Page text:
Tuesday, August 18, 2009

Who we are

The tetraplegia hand surgery service at our National Center is devoted to improve the arm and hand function in patients paralyzed after spinal cord injury. Using reconstructive hand surgery where intact muscles and tendons are transferred to replace the lost function, dramatic improvements of the quality of life can be achieved. Our team consists of eleven people (two hand surgeons, one rehabilitation doctor, two physiotherapists, two occupational therapists, two nurses, one secretary and one research coordinator) with expertise in different aspects of the treatment and care of individuals with tetraplegia. We are operating a subspeciality of highest standard and we are continuously striving for refinement and improvement of all steps of treatment involved in this type of very challenging surgery and rehabilitation. Our service is certified according to ISO-9001 standard. The research efforts are covering various fields spanning from developing new surgical techniques and rehabilitation protocols to molecular biology.

Our surgical research involves the use of dynamic laser measurements to better set the optimal force balance during tendon transfer surgery. By applying this technique we have modified certain parts of muscle tendon transfer procedures and we have also been able to prove that there is a decreased risk of tendon rupture when tension is set to optimum during the surgical procedure. The information gathered from clinical trials in Sweden and the US will constitute future guidelines for surgeons performing this kind of surgery. We believe by using these exact methods of measurements improved functional results will be obtained. Another field of interest is to improve surgical strategies to correct spasticity is its long-term effects of stiffness in patients with incomplete tetraplegia.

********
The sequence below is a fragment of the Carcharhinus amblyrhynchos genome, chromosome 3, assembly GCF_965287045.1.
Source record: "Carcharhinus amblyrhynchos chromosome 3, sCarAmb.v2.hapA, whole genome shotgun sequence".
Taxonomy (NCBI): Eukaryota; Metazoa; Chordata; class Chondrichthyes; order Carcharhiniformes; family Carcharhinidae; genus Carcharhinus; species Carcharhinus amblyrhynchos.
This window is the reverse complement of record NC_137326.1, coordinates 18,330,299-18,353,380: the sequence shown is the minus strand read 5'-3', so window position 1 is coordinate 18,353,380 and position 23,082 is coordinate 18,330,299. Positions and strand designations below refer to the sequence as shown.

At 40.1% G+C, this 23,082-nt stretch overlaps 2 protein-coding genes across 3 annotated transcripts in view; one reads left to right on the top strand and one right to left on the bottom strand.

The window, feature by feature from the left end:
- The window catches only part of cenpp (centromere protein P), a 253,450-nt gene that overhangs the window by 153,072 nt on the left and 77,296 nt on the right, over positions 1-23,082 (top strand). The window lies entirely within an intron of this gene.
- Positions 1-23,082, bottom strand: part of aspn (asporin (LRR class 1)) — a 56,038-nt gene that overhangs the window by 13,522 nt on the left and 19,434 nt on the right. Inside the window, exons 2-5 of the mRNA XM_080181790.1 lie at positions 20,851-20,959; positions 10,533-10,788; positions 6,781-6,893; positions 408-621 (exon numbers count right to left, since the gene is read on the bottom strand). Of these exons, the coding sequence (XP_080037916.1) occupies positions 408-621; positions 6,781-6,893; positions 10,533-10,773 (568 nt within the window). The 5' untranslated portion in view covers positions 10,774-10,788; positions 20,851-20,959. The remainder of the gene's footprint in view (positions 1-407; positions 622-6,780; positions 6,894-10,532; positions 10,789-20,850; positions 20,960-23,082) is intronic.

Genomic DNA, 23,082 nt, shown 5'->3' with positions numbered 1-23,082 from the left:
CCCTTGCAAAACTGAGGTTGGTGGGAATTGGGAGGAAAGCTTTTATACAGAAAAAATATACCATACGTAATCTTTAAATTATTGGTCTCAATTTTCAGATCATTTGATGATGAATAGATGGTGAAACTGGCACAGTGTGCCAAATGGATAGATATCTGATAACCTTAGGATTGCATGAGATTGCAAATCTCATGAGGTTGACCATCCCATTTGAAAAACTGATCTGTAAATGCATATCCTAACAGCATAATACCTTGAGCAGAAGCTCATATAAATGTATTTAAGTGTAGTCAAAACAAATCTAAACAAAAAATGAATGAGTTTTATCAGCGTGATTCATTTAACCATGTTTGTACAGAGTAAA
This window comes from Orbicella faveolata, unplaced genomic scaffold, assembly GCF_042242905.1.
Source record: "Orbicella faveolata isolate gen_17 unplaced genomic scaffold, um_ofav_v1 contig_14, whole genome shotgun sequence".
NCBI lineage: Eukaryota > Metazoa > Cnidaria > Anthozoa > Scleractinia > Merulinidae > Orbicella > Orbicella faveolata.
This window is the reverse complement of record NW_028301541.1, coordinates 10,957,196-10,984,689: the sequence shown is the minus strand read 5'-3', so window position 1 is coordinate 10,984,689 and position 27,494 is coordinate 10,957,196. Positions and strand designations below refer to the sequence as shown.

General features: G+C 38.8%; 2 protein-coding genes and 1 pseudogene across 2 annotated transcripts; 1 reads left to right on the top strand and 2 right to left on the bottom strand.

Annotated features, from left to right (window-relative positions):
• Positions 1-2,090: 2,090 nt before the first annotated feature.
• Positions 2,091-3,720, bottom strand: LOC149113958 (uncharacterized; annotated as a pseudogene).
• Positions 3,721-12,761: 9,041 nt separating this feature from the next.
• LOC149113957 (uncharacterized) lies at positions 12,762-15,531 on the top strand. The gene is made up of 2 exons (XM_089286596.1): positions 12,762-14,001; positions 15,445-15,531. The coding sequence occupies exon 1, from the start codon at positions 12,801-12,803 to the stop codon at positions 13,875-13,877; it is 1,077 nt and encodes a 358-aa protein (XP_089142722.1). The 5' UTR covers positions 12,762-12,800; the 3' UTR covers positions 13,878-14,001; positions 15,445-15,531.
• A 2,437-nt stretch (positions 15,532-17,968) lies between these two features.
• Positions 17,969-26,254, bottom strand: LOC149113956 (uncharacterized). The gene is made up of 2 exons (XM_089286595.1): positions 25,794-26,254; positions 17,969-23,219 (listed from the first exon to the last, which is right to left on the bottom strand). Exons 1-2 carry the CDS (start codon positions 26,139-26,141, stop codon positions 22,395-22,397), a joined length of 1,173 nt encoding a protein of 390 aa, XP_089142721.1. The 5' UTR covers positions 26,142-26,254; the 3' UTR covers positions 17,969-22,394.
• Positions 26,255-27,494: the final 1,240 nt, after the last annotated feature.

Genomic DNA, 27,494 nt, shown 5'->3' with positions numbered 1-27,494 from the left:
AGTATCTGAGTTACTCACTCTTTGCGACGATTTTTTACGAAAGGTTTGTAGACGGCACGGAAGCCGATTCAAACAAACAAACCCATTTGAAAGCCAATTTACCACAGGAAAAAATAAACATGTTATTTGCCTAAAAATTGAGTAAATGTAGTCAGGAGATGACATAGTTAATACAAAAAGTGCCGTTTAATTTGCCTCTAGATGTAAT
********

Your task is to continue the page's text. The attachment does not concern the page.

The rehabilitation research is focused on indentifying and meeting more exactly the patient’s prioritized goal of the surgery and ensuing rehabilitation. We are also performing research on physical training to improving wheel-chair maneuverability as well as functional training after spasticity surgery.

In the molecular biology part of this project we are defining differences between various muscle proteins responsible for muscle elasticity and tension. If we can determine what components are responsible for muscle tension, we will also be able to understand how these components change as a result of spinal cord injury and also what consequences these changes will cause for regulation of muscle tension. We can also foresee future opportunities to genetically modify elastic proteins in a way that e.g. spasticity will not be as pronounced as it would have been without treatment.

Patients with tetraplegia living in Sweden are surgically reconstructed and rehabilitated in one centralized unit serving Sweden - Sahlgrenska University Hospital in Göteborg. Approximately 60% of the patients with traumatic tetraplegia undergo reconstructions of arm and hand functions. Optimal timing is when the patient is physically, mentally and socially ready to undergo surgery and the quite demanding postoperative rehabilitation, usually one year after injury at the earliest. In our unit, tetraplegia reconstruction surgery is performed on a regular basis i.e., one to two reconstructions per week. A full surgical service and rehabilitation is provided. Depending on the specific needs of the individual, several options for reconstruction are available. The most common operation is grip reconstruction. Briefly, this surgery includes tendon transfers to power thumb and finger flexion, adjustment of position of the thumb and during the recent years often combined with reconstruction of opening of the hand, i.e., finger and thumb extensors. Because of the shift towards more frequent incomplete spinal cord injuries, surgical reconstruction now also includes spasticity operations.